Too much inflation, at least for a short time, could be a good thing for the European Central Bank.
An official account of the central bank's latest policy meeting on Jan. 21 showed that at least one policy maker said that it would be "logical" to overshoot the ECB's goal of keeping inflation at just under 2 percent "for a limited period," after almost three years of falling short of it.
The account didn't say whether this view was shared by any other Governing Council member, and it seems like a moot point with price pressures so muted. Even so, the mention of exceeding the ECB's inflation goal may signal the start of a debate among policy makers looking for ways to reinforce stimulus at a moment when expanding the current set of instruments — negative rates and asset purchases — risks yielding only diminishing returns.
As the chart below shows, the idea behind overshooting is that it would allow prices to recover, at least in part, the ground lost after years of sub-par inflation. It would also create room for policy makers to keep monetary policy easy even if inflation were to start picking up.
"Words matter as well as deeds,'' said Richard Barwell, senior economist at BNP Paribas Investment Partners in London. "If accompanied by decisive action, this is the answer to the ECB's problems. They have to commit to overdeliver.''
The idea of overshooting to make up for past periods of slow price growth evokes what economists term "price-level targeting," where central banks aim for a specific level of prices rather than a yearly inflation rate. ECB Vice President Vitor Constancio explicitly rejected the idea in a recent interview.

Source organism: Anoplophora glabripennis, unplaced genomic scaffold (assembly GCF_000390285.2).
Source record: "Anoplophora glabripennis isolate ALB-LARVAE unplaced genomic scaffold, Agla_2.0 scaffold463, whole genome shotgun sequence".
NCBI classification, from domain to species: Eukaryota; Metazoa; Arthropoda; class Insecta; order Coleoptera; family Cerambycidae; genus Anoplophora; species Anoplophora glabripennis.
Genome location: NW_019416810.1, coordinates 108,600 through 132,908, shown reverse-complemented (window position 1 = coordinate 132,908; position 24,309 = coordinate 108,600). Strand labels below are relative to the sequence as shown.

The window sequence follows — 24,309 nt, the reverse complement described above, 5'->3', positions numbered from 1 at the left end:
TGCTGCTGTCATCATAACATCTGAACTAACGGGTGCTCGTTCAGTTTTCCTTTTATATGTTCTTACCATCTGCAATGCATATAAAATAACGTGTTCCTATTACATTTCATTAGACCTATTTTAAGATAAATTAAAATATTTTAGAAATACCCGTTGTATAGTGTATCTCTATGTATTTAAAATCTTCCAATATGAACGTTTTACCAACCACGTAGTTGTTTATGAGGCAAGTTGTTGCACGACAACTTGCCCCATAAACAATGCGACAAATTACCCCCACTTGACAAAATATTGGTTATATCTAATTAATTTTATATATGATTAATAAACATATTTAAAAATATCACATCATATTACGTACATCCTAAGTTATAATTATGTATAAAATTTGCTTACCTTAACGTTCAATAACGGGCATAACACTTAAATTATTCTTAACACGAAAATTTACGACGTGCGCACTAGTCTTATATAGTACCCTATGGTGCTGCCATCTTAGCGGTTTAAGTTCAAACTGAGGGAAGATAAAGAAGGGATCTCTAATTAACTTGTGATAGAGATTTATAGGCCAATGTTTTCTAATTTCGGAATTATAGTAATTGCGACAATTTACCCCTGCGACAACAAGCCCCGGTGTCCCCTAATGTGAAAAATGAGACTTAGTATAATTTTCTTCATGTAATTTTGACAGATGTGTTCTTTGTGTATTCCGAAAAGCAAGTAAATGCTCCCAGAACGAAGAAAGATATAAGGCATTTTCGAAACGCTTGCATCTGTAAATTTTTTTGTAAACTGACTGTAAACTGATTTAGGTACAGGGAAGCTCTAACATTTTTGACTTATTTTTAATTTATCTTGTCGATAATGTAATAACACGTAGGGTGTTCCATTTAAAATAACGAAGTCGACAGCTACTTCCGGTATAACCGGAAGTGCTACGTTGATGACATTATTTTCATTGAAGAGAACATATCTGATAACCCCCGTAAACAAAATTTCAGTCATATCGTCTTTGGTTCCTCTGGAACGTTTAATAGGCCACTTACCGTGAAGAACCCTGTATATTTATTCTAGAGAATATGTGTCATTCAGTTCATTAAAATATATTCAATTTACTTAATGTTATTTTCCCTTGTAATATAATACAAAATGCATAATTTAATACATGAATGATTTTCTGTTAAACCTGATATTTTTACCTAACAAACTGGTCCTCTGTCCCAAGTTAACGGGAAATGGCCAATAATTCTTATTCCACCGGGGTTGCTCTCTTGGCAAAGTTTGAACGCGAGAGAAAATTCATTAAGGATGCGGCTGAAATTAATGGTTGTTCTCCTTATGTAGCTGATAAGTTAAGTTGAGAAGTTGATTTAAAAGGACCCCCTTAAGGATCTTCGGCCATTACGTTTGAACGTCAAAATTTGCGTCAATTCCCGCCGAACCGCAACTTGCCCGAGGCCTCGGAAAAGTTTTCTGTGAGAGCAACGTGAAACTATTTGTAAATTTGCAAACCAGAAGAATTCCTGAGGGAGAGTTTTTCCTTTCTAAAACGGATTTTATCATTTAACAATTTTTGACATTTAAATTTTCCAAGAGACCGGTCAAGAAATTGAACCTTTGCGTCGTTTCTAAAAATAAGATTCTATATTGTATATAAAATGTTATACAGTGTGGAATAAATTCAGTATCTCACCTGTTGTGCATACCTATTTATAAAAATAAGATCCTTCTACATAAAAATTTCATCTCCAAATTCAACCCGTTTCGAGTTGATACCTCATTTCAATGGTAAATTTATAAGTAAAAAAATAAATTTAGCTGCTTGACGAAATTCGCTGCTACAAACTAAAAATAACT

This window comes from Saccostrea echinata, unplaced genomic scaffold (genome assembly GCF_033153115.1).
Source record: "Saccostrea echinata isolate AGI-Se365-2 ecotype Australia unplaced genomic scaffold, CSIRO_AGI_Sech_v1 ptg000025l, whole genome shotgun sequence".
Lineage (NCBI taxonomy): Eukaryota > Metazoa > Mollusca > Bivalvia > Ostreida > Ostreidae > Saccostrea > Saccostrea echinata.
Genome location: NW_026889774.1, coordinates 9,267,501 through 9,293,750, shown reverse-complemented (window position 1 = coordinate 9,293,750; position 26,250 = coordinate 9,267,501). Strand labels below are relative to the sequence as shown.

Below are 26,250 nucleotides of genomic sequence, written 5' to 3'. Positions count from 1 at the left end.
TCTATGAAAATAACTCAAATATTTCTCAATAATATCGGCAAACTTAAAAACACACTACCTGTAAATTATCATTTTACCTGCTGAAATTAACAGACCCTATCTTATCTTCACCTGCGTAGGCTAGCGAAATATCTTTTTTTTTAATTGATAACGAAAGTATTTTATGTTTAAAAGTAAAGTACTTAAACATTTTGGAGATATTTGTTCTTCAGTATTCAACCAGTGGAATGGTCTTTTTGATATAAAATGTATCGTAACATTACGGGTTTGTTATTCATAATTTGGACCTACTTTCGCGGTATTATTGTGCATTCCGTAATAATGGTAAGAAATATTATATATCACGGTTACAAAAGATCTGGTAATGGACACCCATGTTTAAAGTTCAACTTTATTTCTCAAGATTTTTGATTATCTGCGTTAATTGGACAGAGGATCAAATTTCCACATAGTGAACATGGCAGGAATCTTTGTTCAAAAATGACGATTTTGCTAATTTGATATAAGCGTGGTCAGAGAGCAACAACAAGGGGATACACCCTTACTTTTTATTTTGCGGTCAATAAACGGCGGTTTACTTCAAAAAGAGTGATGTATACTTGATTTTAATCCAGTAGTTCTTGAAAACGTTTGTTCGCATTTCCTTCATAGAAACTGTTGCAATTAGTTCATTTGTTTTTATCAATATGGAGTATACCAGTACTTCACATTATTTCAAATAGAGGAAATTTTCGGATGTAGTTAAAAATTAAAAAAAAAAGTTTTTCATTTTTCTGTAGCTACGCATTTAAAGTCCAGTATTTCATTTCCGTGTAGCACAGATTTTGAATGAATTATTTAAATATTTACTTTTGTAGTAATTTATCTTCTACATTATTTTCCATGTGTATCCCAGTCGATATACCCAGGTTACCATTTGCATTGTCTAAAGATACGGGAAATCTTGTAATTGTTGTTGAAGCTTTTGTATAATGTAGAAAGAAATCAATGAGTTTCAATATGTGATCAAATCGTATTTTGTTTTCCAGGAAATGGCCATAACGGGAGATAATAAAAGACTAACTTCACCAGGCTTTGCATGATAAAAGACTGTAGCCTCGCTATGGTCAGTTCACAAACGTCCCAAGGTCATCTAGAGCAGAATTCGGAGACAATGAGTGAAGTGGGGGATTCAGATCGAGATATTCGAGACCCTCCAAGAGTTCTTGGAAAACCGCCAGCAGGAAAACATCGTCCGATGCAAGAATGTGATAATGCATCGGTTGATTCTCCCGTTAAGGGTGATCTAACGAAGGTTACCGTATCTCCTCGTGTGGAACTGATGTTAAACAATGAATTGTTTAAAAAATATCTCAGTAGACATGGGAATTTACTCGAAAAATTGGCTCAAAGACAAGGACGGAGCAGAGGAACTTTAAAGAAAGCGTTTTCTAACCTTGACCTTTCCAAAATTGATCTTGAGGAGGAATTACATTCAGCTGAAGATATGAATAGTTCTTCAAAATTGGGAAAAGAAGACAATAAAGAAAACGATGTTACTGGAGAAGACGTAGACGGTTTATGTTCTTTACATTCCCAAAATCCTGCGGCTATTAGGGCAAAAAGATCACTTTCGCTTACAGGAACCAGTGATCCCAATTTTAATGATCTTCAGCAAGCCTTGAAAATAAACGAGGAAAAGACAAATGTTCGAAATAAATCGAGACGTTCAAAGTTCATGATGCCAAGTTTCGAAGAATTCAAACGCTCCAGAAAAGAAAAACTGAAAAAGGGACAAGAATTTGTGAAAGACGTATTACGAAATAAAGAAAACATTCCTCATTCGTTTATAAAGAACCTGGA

"I would never agree to price-level targeting. That is also not a consideration for us,'' he told Germany's Boersen Zeitung on Dec. 30.
Even so, other central banks have discussed the option. Chicago Fed President Charles Evans said in September there wouldn't be “any serious costs of modestly overshooting our inflation target — particularly considering how long inflation has been below our target.” A research paper from the San Francisco Fed earlier this week concluded that it might be "desirable to trade some future above-target inflation for a faster recovery in economic activity.''
Bank of England officials use the prediction of an overshoot to signal that policy might need to be tighter than the yield curve implies. Inflation is currently at 0.3 percent, and in the central bank's February Inflation Report policy makers predicted that price gains will exceed their 2 percent target after two years and then continue to rise. In reality, officials have looked through inflation as high as 5 percent in the past.
Whether ECB policy makers would show tolerance for any overshoot at all remains, for now, an open question.
"Any hint that significant numbers of Council members would prefer to tighten policy at the first sign of inflation will undermine the policy,'' BNP's Barwell said.